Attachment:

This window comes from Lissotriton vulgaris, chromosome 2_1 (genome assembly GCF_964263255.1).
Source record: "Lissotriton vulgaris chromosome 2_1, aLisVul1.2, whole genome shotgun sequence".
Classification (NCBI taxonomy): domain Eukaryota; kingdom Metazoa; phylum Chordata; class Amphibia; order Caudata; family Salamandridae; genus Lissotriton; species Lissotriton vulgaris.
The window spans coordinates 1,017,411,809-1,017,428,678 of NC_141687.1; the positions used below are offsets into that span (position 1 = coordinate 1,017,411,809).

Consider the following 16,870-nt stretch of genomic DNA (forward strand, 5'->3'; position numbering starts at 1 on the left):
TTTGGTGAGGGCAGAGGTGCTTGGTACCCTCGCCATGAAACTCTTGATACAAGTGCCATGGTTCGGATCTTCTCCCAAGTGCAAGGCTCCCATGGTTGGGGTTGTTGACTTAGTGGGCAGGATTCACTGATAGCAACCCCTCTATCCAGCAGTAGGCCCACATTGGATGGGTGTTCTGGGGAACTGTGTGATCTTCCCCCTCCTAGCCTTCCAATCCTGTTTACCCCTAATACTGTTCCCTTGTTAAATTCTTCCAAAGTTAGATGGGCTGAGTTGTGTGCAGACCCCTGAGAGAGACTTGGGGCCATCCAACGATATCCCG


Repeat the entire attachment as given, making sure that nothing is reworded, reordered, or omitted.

This window comes from Lissotriton vulgaris, chromosome 2_1 (genome assembly GCF_964263255.1).
Source record: "Lissotriton vulgaris chromosome 2_1, aLisVul1.2, whole genome shotgun sequence".
Classification (NCBI taxonomy): domain Eukaryota; kingdom Metazoa; phylum Chordata; class Amphibia; order Caudata; family Salamandridae; genus Lissotriton; species Lissotriton vulgaris.
The window spans coordinates 1,017,411,809-1,017,428,678 of NC_141687.1; the positions used below are offsets into that span (position 1 = coordinate 1,017,411,809).

Consider the following 16,870-nt stretch of genomic DNA (forward strand, 5'->3'; position numbering starts at 1 on the left):
TTTGGTGAGGGCAGAGGTGCTTGGTACCCTCGCCATGAAACTCTTGATACAAGTGCCATGGTTCGGATCTTCTCCCAAGTGCAAGGCTCCCATGGTTGGGGTTGTTGACTTAGTGGGCAGGATTCACTGATAGCAACCCCTCTATCCAGCAGTAGGCCCACATTGGATGGGTGTTCTGGGGAACTGTGTGATCTTCCCCCTCCTAGCCTTCCAATCCTGTTTACCCCTAATACTGTTCCCTTGTTAAATTCTTCCAAAGTTAGATGGGCTGAGTTGTGTGCAGACCCCTGAGAGAGACTTGGGGCCATCCAACGATATCCCG